As silly as it sounds, system design interviews are about systems and design
Over the past year or so I’ve done about two dozen systems design interviews (as an interviewer) and have two somewhat subtle observations that would help some candidates.
1. The word system has two meanings
The definition most engineers reach for immediately is the one relating to computers.
But the organization itself is a system, in a generic meaning of the word.
It’s important to consider the organization for two reasons:
1. Its structure informs the computer systems
Boundaries between domains are often strong indicators that boundaries between computer systems should also exist. Conway’s law and all that.
2. Tech exists in service of the business
Putting systems in the context of the orga demonstrates the understanding that business requirements take precedence over technical convenience.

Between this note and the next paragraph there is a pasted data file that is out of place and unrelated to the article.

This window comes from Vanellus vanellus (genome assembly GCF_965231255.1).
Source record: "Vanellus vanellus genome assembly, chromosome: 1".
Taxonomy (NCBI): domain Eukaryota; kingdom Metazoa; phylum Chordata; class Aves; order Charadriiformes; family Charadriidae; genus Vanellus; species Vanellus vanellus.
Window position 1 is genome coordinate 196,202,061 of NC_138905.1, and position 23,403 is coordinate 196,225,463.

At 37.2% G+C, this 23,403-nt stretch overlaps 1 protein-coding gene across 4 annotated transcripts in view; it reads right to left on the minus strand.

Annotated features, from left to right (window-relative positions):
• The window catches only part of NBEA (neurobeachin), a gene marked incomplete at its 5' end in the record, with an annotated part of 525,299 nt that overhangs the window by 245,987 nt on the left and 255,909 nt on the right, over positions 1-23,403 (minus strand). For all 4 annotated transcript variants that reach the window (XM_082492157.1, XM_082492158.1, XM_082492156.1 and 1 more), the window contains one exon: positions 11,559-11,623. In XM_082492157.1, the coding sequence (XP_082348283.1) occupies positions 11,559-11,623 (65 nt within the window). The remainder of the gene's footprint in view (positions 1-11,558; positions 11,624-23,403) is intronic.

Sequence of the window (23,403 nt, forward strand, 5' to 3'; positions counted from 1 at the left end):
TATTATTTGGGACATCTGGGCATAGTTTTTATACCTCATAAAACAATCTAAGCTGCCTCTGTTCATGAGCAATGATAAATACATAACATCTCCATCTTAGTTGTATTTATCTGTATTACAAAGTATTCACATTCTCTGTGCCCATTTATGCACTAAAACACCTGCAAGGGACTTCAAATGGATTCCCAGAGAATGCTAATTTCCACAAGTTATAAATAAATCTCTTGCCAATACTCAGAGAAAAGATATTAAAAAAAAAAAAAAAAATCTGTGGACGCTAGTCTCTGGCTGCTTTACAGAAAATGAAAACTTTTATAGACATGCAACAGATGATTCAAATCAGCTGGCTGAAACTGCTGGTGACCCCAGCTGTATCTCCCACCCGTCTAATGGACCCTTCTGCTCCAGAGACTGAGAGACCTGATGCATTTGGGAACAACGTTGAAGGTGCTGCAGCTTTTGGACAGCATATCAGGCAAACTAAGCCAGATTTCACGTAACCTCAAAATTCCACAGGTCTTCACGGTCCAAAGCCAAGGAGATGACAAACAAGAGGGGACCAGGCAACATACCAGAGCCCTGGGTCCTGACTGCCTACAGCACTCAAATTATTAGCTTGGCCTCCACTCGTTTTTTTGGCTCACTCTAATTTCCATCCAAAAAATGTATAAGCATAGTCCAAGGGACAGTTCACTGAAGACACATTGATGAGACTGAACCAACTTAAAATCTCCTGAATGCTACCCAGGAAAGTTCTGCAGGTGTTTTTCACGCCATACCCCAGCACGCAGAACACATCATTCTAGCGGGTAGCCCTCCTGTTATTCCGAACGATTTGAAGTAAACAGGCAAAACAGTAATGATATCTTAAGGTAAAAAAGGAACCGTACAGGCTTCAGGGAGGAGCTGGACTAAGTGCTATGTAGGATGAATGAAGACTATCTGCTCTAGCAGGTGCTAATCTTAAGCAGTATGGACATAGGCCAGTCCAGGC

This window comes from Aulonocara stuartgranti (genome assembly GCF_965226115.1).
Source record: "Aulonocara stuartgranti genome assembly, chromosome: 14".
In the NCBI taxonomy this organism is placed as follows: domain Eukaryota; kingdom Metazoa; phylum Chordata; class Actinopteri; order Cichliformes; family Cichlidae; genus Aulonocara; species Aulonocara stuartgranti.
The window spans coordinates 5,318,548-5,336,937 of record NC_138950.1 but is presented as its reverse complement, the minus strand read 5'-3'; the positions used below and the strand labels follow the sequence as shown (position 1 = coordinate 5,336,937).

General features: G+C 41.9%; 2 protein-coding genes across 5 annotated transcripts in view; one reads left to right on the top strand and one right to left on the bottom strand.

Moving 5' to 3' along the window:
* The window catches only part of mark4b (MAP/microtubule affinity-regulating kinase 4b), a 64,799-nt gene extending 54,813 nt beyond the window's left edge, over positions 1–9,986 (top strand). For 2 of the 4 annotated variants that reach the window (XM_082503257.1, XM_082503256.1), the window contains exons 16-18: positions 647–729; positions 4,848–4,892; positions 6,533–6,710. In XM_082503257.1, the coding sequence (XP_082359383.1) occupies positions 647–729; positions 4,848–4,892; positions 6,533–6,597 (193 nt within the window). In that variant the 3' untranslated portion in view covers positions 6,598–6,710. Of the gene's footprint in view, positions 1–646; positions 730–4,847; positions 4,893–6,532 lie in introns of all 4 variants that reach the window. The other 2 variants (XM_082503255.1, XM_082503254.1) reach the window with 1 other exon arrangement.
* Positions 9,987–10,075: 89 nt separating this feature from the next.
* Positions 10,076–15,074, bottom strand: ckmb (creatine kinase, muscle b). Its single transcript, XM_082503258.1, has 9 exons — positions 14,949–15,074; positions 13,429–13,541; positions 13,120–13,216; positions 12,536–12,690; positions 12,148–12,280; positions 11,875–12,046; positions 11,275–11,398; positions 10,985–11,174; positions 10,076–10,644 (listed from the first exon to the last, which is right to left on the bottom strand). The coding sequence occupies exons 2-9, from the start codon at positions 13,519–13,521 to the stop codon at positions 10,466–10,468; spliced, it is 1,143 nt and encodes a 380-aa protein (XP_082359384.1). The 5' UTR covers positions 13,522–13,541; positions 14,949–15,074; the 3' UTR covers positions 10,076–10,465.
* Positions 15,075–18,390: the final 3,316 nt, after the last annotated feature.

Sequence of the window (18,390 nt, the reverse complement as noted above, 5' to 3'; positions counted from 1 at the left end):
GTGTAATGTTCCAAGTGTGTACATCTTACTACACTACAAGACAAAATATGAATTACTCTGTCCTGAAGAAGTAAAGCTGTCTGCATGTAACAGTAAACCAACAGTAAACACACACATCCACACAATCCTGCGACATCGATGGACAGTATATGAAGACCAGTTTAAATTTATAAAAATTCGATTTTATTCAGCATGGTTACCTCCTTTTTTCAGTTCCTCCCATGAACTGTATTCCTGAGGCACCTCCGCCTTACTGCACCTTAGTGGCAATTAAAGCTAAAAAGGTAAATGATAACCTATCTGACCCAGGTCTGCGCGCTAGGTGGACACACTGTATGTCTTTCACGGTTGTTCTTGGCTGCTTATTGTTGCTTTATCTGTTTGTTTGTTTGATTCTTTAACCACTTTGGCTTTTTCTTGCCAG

These two considerations get considerably more important with seniority.
While junior developers often don’t consider the organization, their area of influence is local so it’s not too relevant to their everyday work.
On the other hand, staff+ engineers who are supposed to influence entire domains or even the whole organization must understand this.
2. The interview is about design
Several candidates shy away from designing a system using tech they theoretically know about but wouldn’t be able to implement themselves.
It mostly happens to senior engineers who are in a transitionary phase to staff where they have a wide overview of tech and understand much of the implications to the organization. They have an overview of a lot of tech and can discuss tradeoffs. But, they do not have hands-on experience in all of them.
Secondly, candidates often don’t appreciate that design is iterative. As the interview progresses the experienced engineer re-evaluates assumptions, re-checks constraints and iterates. Components are changed, replaced or removed entirely. The less experienced candidates typically just add components.
And finally, design is about trade-offs. What are you willing to sacrifice and, most importantly, why? As you’re making trade-offs it’s the process you go through to make the call that’s being evaluated.